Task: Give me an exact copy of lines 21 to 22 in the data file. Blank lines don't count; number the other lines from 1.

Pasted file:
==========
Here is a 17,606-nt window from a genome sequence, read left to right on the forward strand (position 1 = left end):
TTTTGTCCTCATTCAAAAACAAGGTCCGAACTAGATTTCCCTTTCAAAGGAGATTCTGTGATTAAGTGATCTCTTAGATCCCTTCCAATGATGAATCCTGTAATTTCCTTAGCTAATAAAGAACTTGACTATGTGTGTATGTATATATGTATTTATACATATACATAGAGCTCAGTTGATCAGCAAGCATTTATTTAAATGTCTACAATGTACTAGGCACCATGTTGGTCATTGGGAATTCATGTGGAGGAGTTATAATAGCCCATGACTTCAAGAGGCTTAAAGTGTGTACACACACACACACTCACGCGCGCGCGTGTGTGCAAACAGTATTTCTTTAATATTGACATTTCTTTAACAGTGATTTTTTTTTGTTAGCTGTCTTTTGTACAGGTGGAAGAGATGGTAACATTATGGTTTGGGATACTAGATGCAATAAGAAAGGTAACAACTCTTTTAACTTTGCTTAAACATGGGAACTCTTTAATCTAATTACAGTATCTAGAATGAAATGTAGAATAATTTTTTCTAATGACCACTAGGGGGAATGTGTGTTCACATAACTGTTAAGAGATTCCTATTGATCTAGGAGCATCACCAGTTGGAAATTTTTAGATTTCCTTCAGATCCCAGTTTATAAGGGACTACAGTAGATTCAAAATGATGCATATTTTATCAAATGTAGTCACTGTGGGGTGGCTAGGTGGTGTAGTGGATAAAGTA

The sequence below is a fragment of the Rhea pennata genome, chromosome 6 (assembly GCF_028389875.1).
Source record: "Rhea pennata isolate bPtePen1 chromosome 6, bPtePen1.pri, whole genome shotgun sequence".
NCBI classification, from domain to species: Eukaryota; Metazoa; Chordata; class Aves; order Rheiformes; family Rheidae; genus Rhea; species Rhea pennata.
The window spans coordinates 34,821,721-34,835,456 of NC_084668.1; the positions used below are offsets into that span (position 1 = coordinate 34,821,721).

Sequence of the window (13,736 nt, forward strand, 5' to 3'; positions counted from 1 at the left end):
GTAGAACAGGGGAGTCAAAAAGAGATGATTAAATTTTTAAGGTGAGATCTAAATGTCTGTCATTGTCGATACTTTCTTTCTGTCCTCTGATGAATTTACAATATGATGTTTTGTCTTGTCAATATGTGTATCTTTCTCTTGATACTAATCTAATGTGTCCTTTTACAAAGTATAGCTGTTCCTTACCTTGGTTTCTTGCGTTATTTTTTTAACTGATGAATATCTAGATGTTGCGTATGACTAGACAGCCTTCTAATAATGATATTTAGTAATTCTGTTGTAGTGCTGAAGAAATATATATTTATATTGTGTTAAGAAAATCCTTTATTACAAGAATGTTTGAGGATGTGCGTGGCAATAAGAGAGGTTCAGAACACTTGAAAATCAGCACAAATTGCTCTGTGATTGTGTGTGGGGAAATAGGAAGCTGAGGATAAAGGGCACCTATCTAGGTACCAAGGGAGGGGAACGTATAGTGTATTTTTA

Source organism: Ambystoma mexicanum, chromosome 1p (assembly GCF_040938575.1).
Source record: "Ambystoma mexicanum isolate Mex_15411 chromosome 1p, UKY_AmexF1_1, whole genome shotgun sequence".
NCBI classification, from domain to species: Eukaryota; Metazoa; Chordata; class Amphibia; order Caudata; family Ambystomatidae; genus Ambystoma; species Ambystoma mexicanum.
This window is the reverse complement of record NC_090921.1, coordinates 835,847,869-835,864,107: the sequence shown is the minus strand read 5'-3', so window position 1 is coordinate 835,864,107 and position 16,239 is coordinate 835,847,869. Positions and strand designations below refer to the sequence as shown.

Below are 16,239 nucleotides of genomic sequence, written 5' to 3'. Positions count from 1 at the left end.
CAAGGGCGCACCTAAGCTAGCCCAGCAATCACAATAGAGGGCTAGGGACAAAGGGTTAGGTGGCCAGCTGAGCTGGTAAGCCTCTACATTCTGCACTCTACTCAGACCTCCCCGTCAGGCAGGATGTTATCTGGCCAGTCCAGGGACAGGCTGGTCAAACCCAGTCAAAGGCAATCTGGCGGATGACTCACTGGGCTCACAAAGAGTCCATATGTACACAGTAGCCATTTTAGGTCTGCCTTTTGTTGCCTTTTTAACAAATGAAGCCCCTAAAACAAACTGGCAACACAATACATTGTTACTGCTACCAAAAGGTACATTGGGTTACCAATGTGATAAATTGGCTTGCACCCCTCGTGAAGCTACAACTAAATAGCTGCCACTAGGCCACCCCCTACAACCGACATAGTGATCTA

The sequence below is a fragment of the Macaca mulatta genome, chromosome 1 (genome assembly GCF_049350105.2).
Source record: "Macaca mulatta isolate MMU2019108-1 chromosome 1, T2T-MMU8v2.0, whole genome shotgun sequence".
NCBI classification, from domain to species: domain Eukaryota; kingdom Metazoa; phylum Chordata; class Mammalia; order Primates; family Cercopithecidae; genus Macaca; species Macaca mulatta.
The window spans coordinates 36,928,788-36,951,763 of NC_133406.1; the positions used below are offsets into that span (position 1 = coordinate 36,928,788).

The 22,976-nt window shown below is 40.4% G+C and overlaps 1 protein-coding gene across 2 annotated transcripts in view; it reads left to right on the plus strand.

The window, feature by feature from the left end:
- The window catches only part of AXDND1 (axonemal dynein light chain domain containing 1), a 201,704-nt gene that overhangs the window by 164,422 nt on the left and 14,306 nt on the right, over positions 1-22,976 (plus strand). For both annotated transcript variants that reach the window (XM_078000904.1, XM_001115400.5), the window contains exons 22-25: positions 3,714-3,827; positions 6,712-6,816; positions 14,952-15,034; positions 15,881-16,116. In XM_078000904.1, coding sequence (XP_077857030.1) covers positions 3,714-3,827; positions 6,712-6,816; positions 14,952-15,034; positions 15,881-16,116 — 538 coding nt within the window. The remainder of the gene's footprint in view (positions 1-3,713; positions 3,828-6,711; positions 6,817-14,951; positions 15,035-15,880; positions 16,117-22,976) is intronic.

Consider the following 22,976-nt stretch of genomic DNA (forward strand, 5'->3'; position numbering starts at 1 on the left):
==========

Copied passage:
- The window catches only part of AXDND1 (axonemal dynein light chain domain containing 1), a 201,704-nt gene that overhangs the window by 164,422 nt on the left and 14,306 nt on the right, over positions 1-22,976 (plus strand). For both annotated transcript variants that reach the window (XM_078000904.1, XM_001115400.5), the window contains exons 22-25: positions 3,714-3,827; positions 6,712-6,816; positions 14,952-15,034; positions 15,881-16,116. In XM_078000904.1, coding sequence (XP_077857030.1) covers positions 3,714-3,827; positions 6,712-6,816; positions 14,952-15,034; positions 15,881-16,116 — 538 coding nt within the window. The remainder of the gene's footprint in view (positions 1-3,713; positions 3,828-6,711; positions 6,817-14,951; positions 15,035-15,880; positions 16,117-22,976) is intronic.

Consider the following 22,976-nt stretch of genomic DNA (forward strand, 5'->3'; position numbering starts at 1 on the left):